Gin Tonica: 40 recipes for Spanish-style gin and tonic cocktails
Aromatic, refreshing, delicious and a feast for the eyes, the generously-sized and creatively garnished gin tonica Spanish-style drink is taking the cocktail world by storm.
Spaniards love their gin and tonics. In Spain, the bartender doesnt ask you what you want to drink, he asks you how you want your gin and tonic prepared. This simplest of drinks just gin, tonic, ice and a garnish is now considered the national drink of Spain. The trend started in the north of Spain, in Basque country, where you can walk into a bar and upon ordering you are presented with a cart teeming with gin and tonic options to create your very own bespoke drink. A beautiful cocktail with a variety of herb and flower garnishes, a Spanish-style gin and tonic or gin tonica, is made with a premium gin and the best quality tonic water, combined with bitters and various herbs, spices, flowers and fruits that will complement the botanicals of a specific gin. It is served over ice in an oversized balloon glass the idea being that the shape enables the drinker to enjoy all the lovely aromas their drink gives off. For a cocktail with only two ingredients, the flavour potential is staggering! Making a gin tonica is an intricate process, sometimes taking a barman as long as 15 minutes to deliver the ideal drink. The ice has to be dense so that it melts slowly, the glass might be spritzed with a fine layer of citrus oil, chilled to perfection, with the tonic poured in delicately. No detail is ignored, the wait is part of the experience, and the result is absolutely delicious. Attention to detail and respect for the classic is what truly elevates the Spanish gin tonica above all others. With more gin brands and styles of tonic available than ever before, and 40 inspired recipes here to try at home, there has never been a better time to discover the joy of the gin tonica saludos! Hardcover: 96 pages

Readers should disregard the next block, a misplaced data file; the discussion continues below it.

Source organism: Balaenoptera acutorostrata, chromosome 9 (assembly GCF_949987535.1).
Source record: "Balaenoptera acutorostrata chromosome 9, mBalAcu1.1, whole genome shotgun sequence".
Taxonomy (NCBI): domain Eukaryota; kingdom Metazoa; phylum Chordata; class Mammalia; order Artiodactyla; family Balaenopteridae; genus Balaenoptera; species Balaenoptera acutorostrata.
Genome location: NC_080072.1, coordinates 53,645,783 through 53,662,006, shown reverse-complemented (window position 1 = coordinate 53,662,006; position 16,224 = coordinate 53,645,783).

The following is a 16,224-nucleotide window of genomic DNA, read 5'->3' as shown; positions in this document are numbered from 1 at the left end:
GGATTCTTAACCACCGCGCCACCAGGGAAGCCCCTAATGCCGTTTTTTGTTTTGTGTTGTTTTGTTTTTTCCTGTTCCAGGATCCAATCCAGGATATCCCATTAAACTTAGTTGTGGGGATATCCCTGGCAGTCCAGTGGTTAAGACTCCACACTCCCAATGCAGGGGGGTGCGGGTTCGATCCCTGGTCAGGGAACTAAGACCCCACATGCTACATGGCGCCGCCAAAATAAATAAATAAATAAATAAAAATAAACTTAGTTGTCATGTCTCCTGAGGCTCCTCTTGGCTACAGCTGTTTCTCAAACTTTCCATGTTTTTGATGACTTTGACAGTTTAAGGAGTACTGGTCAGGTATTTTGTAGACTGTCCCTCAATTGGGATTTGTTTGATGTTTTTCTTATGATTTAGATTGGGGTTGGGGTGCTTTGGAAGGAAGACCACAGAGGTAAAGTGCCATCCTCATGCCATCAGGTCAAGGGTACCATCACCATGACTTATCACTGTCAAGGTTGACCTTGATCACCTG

A gorgeous, long stemmed gin glass featuring a pink and white blossom design inspired by Japanese gardens.
With serious gin bars stocking well over 300 brands and adding still more, how do you choose? Is Edinburgh Gin a style, or just a brand name? Can a rose-flower and cucumber infusion properly be called gin? Can gin be aged in wood or does that just make it a strange tasting young whisky? And what tonic to choose, and why? In his inimitable style, best-selling drinks writer Ian Buxton will lead readers through the great gin trap with his latest no-nonsense guide to 101 Gins.